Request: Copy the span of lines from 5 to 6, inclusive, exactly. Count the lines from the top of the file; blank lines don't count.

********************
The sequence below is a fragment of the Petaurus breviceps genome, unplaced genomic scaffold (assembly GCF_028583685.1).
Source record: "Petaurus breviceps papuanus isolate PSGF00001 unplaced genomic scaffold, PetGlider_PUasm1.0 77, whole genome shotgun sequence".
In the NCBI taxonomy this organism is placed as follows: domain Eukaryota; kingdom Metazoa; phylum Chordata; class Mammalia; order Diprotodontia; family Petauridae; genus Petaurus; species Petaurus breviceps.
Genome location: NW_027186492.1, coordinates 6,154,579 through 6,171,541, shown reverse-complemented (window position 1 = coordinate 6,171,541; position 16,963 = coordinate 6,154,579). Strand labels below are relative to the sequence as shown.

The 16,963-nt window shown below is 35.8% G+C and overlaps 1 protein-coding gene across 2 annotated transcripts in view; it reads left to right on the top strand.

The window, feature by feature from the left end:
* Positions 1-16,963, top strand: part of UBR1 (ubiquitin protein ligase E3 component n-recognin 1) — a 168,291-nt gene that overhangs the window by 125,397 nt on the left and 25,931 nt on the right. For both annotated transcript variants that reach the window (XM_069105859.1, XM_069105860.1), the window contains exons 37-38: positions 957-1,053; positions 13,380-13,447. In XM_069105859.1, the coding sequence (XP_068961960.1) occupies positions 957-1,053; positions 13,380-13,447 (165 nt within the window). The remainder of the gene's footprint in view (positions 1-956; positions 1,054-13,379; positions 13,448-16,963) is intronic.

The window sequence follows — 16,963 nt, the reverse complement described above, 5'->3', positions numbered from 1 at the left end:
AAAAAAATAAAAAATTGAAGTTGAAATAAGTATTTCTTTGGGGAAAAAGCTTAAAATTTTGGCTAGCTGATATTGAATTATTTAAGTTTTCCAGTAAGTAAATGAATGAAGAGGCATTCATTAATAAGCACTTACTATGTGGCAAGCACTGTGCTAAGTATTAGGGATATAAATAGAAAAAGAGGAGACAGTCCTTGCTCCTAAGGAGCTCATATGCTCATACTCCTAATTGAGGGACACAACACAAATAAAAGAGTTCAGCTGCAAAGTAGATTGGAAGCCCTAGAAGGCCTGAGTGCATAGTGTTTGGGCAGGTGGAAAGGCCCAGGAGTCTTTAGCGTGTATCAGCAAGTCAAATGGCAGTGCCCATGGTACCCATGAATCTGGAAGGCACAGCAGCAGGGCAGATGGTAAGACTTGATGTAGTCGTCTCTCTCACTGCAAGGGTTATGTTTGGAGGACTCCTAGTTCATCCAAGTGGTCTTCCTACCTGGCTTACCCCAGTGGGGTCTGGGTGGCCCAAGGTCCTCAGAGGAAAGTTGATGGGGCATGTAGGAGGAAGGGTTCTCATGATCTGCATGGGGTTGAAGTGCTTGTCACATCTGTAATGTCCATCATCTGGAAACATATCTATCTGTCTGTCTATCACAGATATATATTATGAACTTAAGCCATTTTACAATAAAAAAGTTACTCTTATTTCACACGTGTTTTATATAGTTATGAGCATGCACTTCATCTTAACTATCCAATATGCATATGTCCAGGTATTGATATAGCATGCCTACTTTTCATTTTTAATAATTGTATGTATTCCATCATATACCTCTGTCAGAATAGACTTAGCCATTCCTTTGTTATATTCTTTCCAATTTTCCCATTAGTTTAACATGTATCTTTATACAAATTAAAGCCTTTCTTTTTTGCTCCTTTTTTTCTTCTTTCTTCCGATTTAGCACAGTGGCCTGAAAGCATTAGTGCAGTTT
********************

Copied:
The 16,963-nt window shown below is 35.8% G+C and overlaps 1 protein-coding gene across 2 annotated transcripts in view; it reads left to right on the top strand.

The window, feature by feature from the left end: